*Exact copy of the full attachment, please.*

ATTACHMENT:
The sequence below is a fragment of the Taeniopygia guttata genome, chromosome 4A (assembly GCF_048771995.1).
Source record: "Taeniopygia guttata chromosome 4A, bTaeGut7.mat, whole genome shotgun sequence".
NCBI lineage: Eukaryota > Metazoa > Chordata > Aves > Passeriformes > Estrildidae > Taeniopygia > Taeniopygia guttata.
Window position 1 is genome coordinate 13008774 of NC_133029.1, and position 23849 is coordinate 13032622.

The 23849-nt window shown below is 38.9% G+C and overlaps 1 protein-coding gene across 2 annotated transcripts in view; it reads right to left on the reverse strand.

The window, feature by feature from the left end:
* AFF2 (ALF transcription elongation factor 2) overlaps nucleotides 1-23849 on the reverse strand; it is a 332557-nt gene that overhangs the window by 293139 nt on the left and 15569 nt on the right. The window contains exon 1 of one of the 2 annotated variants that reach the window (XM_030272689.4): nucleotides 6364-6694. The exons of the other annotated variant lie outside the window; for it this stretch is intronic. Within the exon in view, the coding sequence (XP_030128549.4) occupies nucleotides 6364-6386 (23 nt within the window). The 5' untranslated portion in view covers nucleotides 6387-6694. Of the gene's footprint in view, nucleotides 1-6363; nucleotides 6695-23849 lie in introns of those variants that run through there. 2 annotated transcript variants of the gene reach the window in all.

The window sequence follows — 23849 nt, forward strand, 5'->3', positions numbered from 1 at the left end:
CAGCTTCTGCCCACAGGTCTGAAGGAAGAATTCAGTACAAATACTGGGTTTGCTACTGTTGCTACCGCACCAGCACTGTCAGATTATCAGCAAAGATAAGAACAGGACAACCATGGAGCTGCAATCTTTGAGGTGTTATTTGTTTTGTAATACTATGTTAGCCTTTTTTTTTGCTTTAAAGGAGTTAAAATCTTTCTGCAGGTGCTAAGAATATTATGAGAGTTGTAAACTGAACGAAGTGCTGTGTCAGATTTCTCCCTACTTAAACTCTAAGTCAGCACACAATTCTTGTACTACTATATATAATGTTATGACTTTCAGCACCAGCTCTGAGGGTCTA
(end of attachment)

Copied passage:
The sequence below is a fragment of the Taeniopygia guttata genome, chromosome 4A (assembly GCF_048771995.1).
Source record: "Taeniopygia guttata chromosome 4A, bTaeGut7.mat, whole genome shotgun sequence".
NCBI lineage: Eukaryota > Metazoa > Chordata > Aves > Passeriformes > Estrildidae > Taeniopygia > Taeniopygia guttata.
Window position 1 is genome coordinate 13008774 of NC_133029.1, and position 23849 is coordinate 13032622.

The 23849-nt window shown below is 38.9% G+C and overlaps 1 protein-coding gene across 2 annotated transcripts in view; it reads right to left on the reverse strand.

The window, feature by feature from the left end:
* AFF2 (ALF transcription elongation factor 2) overlaps nucleotides 1-23849 on the reverse strand; it is a 332557-nt gene that overhangs the window by 293139 nt on the left and 15569 nt on the right. The window contains exon 1 of one of the 2 annotated variants that reach the window (XM_030272689.4): nucleotides 6364-6694. The exons of the other annotated variant lie outside the window; for it this stretch is intronic. Within the exon in view, the coding sequence (XP_030128549.4) occupies nucleotides 6364-6386 (23 nt within the window). The 5' untranslated portion in view covers nucleotides 6387-6694. Of the gene's footprint in view, nucleotides 1-6363; nucleotides 6695-23849 lie in introns of those variants that run through there. 2 annotated transcript variants of the gene reach the window in all.

The window sequence follows — 23849 nt, forward strand, 5'->3', positions numbered from 1 at the left end:
CAGCTTCTGCCCACAGGTCTGAAGGAAGAATTCAGTACAAATACTGGGTTTGCTACTGTTGCTACCGCACCAGCACTGTCAGATTATCAGCAAAGATAAGAACAGGACAACCATGGAGCTGCAATCTTTGAGGTGTTATTTGTTTTGTAATACTATGTTAGCCTTTTTTTTTGCTTTAAAGGAGTTAAAATCTTTCTGCAGGTGCTAAGAATATTATGAGAGTTGTAAACTGAACGAAGTGCTGTGTCAGATTTCTCCCTACTTAAACTCTAAGTCAGCACACAATTCTTGTACTACTATATATAATGTTATGACTTTCAGCACCAGCTCTGAGGGTCTA